NASPSPA, in Vancouver June 11th- 14th 2020 for researchers and coaches ONLINE

Posted 18 Feb 2020

NASPSPA will now be ONLINE, June 11th - 14th 2020. This is a conference for people interested in sport psychology, motor control and motor learning (skill acquisition), motor development and many things in between (expert performance, coaching, movement analytics).

Please see website for more details:

ON SUNDAY -- there will be a special post-conference symposium:
Psychology of high quality coaching: Translating research into practice

Organized and facilitated by Harjiv Singh (University of Nevada, Las Vegas), David Hill (Canadian Sport Institute, Pacific), Frank Ely (University of Windsor), and David Anderson (San Francisco State University)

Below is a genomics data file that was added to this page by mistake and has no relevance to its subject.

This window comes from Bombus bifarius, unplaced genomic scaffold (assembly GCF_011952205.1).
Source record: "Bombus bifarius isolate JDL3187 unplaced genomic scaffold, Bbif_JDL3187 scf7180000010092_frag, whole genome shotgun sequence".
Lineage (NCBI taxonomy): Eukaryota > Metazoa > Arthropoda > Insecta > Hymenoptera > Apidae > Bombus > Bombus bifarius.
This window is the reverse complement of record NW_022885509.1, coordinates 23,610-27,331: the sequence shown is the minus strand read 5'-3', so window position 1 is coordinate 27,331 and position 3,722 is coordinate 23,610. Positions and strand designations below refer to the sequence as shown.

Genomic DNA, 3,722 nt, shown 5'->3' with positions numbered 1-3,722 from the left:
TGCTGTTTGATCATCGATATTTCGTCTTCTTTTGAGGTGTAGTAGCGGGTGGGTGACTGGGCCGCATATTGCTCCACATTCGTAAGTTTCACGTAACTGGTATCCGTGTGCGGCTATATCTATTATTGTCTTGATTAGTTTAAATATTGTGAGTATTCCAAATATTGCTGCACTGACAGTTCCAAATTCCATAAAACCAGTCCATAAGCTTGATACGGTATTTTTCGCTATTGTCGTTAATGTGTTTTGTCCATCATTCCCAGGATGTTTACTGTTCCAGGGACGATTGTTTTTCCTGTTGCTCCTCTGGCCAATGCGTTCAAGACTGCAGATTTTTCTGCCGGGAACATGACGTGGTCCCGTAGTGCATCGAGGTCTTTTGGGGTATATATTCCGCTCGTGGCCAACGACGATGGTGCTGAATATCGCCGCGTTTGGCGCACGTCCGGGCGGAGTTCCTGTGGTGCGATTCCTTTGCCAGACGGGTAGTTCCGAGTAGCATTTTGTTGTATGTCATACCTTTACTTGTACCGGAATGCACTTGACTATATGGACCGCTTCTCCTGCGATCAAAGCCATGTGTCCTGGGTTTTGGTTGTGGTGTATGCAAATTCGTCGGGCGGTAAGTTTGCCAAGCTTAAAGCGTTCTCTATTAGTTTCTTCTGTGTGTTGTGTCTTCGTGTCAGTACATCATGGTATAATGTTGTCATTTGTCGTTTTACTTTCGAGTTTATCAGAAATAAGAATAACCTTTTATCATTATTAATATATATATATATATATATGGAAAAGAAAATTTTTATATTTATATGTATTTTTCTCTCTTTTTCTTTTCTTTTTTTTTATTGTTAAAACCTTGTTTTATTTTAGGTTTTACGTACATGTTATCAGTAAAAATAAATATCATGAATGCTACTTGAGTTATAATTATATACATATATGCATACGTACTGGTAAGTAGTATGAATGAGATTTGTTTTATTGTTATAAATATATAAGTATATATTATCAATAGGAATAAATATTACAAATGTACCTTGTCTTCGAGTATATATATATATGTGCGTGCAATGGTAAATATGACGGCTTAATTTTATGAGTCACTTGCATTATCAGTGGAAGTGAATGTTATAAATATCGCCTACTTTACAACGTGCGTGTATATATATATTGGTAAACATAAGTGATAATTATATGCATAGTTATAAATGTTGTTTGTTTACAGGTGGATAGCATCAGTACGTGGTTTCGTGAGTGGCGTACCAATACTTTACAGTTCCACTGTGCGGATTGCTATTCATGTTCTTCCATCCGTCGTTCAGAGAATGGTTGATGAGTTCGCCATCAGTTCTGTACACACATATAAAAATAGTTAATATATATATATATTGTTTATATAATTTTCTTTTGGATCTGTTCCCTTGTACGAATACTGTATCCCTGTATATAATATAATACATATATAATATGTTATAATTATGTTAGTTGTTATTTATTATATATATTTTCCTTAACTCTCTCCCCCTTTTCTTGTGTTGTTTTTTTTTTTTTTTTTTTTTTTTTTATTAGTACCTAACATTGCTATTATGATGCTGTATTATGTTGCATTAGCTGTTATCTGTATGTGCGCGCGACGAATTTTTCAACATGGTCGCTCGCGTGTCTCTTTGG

What does the latest research in motor behavior and sport and exercise psychology tell us about optimizing performance in sport? Does contemporary coaching practice reflect recent discoveries? Are coaches innovating on their own and do their innovations have implications for contemporary research agendas in sports science? What barriers do researchers face in highlighting the relevance of their discoveries to coaches and what barriers do coaches face in communicating the needs of practitioners and athletes to researchers? Can we bridge the gaps between theory and practice and, if so, what are the most effective ways of bridging them? These are some of the many questions participants will address in NASPSPA’s inaugural post-conference symposium “Psychology of High Quality Coaching: Translating Research into Practice.” This full-day symposium brings together experienced coaches and high profile researchers in motor behavior and sport and exercise psychology to discuss how best to translate cutting-edge research into coaching practice. Discussions will be organized around key topics that include: youth sports, positive youth development, talent identification and development, innovative practice, and building team cohesion. The symposium is designed for researchers who are interested in gaining a foothold in the communities of practitioners who consume their research and coaches and athletes who seek to gain an advantage over their competitors. The symposium will be an excellent networking opportunity for researchers and practitioners alike. Coaches will have many opportunities to pose questions to researchers and researchers will have many opportunities to pose questions to coaches.